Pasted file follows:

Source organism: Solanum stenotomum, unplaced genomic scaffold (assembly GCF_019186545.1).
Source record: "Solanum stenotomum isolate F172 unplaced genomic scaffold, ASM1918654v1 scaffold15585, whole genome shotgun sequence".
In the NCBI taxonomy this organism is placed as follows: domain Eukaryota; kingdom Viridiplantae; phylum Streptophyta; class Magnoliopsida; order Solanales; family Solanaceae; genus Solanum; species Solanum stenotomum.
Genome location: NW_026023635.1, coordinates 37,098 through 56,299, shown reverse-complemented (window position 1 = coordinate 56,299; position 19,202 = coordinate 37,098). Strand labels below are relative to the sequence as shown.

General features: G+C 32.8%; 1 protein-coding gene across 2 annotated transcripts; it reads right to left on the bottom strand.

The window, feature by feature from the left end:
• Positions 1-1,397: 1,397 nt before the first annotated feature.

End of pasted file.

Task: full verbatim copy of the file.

Source organism: Solanum stenotomum, unplaced genomic scaffold (assembly GCF_019186545.1).
Source record: "Solanum stenotomum isolate F172 unplaced genomic scaffold, ASM1918654v1 scaffold15585, whole genome shotgun sequence".
In the NCBI taxonomy this organism is placed as follows: domain Eukaryota; kingdom Viridiplantae; phylum Streptophyta; class Magnoliopsida; order Solanales; family Solanaceae; genus Solanum; species Solanum stenotomum.
Genome location: NW_026023635.1, coordinates 37,098 through 56,299, shown reverse-complemented (window position 1 = coordinate 56,299; position 19,202 = coordinate 37,098). Strand labels below are relative to the sequence as shown.

General features: G+C 32.8%; 1 protein-coding gene across 2 annotated transcripts; it reads right to left on the bottom strand.

The window, feature by feature from the left end:
• Positions 1-1,397: 1,397 nt before the first annotated feature.